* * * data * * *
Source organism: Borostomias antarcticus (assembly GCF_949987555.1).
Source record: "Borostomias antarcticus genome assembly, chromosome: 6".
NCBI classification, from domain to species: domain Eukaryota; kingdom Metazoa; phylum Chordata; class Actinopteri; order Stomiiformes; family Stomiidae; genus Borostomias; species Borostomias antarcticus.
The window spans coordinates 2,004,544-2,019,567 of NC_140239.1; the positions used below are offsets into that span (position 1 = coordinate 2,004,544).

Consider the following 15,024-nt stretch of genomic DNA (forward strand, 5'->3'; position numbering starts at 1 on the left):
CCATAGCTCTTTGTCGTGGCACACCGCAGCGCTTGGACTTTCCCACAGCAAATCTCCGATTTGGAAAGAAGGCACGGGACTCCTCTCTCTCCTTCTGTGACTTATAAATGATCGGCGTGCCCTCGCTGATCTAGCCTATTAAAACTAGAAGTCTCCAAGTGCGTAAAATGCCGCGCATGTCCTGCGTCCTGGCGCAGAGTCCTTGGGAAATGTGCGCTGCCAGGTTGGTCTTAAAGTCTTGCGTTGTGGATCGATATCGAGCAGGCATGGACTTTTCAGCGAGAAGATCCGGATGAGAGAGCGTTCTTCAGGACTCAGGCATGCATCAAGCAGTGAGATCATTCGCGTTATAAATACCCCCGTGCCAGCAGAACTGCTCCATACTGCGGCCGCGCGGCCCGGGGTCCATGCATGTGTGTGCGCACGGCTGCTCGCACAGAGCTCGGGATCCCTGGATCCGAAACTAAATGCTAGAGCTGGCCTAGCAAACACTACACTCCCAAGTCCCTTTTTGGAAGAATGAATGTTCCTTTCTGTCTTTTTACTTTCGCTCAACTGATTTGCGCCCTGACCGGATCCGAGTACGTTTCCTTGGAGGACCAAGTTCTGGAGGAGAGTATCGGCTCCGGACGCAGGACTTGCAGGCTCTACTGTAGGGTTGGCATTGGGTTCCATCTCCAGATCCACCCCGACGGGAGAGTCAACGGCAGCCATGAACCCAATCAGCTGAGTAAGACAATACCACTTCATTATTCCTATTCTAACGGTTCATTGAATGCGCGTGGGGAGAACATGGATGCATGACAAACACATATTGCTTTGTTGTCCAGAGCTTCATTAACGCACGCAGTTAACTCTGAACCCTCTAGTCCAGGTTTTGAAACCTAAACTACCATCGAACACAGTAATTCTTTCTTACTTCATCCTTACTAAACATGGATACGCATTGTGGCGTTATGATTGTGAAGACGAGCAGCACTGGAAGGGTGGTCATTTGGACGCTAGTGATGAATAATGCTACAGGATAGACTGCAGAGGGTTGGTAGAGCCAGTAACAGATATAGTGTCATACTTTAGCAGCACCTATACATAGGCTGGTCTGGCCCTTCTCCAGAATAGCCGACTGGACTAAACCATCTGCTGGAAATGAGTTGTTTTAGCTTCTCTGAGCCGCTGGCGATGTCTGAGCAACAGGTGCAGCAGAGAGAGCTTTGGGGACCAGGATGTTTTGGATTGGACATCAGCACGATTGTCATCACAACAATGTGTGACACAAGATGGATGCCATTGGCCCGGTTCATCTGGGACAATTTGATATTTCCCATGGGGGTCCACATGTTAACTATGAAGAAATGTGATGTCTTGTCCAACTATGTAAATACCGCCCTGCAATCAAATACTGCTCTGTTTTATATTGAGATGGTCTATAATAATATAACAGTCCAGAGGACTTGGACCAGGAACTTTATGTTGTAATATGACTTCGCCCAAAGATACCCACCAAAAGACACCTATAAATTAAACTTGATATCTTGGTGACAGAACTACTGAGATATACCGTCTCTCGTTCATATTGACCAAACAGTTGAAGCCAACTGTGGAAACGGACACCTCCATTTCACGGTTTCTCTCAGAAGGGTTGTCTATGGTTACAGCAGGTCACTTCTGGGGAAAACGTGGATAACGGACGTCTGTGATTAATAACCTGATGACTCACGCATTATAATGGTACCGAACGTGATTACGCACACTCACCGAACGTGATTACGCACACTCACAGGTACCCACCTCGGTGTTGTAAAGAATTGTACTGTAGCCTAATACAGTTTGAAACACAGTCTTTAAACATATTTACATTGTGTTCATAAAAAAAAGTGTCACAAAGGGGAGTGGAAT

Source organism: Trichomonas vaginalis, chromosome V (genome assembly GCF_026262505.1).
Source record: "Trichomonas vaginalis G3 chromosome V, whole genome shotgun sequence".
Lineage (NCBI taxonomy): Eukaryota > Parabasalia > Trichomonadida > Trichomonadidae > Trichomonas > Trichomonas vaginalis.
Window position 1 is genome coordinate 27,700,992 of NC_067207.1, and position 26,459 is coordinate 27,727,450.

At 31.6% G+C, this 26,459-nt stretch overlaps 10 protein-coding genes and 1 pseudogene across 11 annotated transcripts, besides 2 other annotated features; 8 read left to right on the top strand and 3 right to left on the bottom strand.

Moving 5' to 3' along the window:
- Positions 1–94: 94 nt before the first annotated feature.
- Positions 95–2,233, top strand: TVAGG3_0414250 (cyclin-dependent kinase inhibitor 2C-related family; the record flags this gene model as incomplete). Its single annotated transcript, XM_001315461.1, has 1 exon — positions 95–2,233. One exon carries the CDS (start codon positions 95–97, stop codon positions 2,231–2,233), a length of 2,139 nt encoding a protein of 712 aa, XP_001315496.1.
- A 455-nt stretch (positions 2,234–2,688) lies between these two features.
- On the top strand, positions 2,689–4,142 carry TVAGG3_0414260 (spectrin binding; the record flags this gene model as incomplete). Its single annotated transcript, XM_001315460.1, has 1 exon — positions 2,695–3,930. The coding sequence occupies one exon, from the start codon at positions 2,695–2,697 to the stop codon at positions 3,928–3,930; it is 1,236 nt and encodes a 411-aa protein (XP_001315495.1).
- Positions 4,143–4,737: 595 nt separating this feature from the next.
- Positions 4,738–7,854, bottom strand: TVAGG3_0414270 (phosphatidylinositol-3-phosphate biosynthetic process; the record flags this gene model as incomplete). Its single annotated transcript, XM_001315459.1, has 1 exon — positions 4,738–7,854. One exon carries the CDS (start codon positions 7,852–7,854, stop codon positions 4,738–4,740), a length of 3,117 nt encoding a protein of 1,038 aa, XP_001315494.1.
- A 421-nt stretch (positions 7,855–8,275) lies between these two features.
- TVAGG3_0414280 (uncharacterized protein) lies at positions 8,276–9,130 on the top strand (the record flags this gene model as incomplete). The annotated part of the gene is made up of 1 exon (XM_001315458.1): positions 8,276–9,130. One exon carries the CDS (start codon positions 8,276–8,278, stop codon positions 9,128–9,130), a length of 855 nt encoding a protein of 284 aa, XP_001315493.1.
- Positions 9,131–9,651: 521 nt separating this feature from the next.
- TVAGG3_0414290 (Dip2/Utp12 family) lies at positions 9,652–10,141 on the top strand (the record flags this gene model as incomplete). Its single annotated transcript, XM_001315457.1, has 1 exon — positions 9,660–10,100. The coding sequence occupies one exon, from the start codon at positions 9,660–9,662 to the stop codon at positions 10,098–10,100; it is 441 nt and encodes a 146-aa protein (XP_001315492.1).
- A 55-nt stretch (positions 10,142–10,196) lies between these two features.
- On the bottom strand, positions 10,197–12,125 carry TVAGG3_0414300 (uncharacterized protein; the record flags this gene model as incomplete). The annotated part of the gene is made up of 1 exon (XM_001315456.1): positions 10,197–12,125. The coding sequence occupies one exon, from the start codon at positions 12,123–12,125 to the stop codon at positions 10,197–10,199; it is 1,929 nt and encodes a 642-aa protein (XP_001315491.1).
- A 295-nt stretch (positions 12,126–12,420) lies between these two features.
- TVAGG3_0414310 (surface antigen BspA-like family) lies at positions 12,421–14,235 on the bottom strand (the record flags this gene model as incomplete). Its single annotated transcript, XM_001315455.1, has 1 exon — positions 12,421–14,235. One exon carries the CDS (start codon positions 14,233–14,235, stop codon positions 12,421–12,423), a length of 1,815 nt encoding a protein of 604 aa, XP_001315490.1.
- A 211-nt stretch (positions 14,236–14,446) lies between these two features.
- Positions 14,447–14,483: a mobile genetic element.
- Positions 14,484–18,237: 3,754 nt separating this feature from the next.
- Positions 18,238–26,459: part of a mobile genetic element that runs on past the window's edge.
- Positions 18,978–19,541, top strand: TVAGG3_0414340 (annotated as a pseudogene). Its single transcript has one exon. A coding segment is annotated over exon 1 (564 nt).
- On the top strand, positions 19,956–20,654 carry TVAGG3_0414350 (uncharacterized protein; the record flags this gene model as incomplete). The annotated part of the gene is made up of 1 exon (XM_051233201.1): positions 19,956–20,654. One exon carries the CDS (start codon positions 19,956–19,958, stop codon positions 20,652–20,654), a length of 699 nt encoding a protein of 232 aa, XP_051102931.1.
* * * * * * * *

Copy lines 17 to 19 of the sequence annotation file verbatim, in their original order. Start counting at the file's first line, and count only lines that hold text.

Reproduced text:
- Positions 4,143–4,737: 595 nt separating this feature from the next.
- Positions 4,738–7,854, bottom strand: TVAGG3_0414270 (phosphatidylinositol-3-phosphate biosynthetic process; the record flags this gene model as incomplete). Its single annotated transcript, XM_001315459.1, has 1 exon — positions 4,738–7,854. One exon carries the CDS (start codon positions 7,852–7,854, stop codon positions 4,738–4,740), a length of 3,117 nt encoding a protein of 1,038 aa, XP_001315494.1.
- A 421-nt stretch (positions 7,855–8,275) lies between these two features.